Talk a little about the depth of casting. We’ve been using Superman as a reference, and there is a film where all the supporting roles were played by very well-known actors, i.e; Ned Beatty and Gene Hackman, and so forth, that you slightly mirror in these films. More accurately, it may mirror more of what we think of when we talk about Tarantino, where you’ve given some pint-sized roles to actors who really have sort of fallen off the Hollywood radar, like Eric Roberts, Rutger Hauer, Tom Berenger in Inception, and Tom Conti in The Dark Knight Rises. Are those castings a conscious effort? I know, for instance, The Hitcher is a film you’re very fond of — is that one of the reasons Rutger Hauer winds up in Batman Begins?
Well, Blade Runner too, the amazing performer he is. I think older actors are probably dreading those calls these days. These guys are just incredible actors who are undervalued in an industry where the protagonist in every script is a 35-year-old male. So there’s this huge pool of talent, some of which get work, like Michael Caine and Morgan Freeman, Gene Hackman; these guys have had continuous stardom that are just established in popular imagination and just incredible story tellers and performers. Then you’ve got lesser-known guys like Tom Berenger, or people you haven’t seen in awhile that love what they do, and if you can give them something to play, they’ll come do it and really make something of it.

That’s somewhat of an advantage for me, to have that depth of casting, where every role you can give to someone who’s really going to try and find a way to make it real, and sit with it and figure out a whole back-story for a character — it’s really a fun thing to watch. It’s also really great putting them with younger actors who are terrified of them. You have Tom Beregner in Platoon, it’s great fun putting him together with Tom Hardy in Inception, since he was such a fan of Berenger in that role. It gives the film more light and credibility. It’s about depth, because you’re not throwing any part of Gotham away. Every bit of this city is on a level where every actor brings an importance to it. If you can cast that way and not let if fall by the wayside, you’re creating a more immersive environment for your story telling.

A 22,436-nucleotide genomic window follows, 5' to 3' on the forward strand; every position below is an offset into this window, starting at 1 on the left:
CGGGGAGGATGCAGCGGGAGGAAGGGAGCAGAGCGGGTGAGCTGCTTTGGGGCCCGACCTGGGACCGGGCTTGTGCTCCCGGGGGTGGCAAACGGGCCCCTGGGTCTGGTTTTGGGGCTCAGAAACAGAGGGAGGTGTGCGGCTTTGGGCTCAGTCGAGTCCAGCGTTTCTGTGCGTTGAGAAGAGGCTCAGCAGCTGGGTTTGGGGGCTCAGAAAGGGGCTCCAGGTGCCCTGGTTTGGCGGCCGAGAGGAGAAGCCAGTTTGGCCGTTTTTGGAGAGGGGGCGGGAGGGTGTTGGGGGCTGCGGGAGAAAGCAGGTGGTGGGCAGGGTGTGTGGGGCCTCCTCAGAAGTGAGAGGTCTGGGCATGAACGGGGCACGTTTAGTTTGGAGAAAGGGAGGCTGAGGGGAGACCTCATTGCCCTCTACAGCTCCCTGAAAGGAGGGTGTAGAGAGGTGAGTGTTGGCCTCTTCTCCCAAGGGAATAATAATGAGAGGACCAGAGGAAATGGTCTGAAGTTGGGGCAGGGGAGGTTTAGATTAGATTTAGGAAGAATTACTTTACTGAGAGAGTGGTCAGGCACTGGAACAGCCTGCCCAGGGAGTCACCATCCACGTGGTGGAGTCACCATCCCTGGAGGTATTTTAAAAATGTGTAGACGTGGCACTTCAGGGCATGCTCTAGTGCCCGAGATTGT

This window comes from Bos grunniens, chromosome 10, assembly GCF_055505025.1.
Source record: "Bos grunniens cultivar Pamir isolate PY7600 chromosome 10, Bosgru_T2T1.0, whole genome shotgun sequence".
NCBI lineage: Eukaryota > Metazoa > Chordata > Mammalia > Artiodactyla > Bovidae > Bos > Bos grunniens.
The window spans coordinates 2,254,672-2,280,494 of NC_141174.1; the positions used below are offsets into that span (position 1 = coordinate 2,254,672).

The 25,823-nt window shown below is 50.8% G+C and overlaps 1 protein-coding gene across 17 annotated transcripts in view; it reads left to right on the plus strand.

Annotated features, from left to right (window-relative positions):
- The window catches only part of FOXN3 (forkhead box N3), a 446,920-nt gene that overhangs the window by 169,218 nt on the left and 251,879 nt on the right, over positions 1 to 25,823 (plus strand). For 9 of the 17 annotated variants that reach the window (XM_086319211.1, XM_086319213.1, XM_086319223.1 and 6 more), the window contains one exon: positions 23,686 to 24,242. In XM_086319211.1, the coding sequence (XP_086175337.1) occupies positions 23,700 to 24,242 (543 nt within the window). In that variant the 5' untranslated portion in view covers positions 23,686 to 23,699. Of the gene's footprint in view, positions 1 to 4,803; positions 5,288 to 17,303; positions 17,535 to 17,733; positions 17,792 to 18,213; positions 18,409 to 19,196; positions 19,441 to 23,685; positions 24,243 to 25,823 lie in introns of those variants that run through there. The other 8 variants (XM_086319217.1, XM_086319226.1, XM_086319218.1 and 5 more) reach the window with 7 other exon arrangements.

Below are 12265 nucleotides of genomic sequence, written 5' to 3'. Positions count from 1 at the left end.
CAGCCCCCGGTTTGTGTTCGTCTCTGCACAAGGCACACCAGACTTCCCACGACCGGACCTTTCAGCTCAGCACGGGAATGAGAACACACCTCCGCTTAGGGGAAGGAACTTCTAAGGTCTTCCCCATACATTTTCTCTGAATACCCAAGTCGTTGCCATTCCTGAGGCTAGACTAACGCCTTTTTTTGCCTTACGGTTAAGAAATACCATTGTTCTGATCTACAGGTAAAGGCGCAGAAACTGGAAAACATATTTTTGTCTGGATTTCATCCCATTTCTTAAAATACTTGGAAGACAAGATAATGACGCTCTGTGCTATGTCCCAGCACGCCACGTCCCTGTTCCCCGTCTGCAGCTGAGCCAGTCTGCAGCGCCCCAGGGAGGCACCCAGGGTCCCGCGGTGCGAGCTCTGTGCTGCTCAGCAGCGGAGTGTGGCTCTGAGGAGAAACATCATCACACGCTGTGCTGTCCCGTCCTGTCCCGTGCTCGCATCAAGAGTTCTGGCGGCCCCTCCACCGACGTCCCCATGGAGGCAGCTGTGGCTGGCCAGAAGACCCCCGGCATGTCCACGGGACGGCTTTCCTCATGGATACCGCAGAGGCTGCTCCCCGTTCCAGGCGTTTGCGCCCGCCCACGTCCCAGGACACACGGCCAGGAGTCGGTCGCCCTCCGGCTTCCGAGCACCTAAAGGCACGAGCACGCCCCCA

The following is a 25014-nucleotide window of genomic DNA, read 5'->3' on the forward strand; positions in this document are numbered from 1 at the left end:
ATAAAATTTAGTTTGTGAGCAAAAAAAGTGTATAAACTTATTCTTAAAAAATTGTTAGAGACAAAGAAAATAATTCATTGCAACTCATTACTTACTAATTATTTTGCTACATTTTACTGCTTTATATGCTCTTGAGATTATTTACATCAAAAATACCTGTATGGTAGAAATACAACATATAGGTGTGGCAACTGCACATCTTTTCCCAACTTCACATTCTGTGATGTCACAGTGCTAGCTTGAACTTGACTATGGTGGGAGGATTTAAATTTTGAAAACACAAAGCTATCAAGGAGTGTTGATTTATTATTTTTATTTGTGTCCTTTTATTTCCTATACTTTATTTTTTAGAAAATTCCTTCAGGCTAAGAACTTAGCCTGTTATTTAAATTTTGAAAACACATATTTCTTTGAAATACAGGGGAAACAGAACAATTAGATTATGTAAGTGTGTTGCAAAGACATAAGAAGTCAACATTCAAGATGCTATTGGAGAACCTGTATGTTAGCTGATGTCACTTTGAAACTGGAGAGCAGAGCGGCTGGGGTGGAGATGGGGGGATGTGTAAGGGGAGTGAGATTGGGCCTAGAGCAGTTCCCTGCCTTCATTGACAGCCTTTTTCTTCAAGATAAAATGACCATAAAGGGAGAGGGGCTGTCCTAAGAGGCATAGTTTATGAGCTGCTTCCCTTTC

You’ve said conclusively this is the end of The Dark Knight series for you. You have now produced the reboot of another franchise, the Superman franchise that will be arriving next summer, directed by Zack Snyder. I was just wondering perhaps in closing you could maybe leave us with a little tease of that film.
Yeah, producing is a lot easier than directing. I think Zack’s done a great job with it; it’s something I definitely haven’t seen before. It’s a new, fresh take on the character, and I don’t know how you’d approach Superman as a director — it was pretty great to see him take it on. I think people are going to be really thrilled with it.

For an unedited full transcript of the entire interview, visit Movie Reviews From Gene Shalit’s Moustache.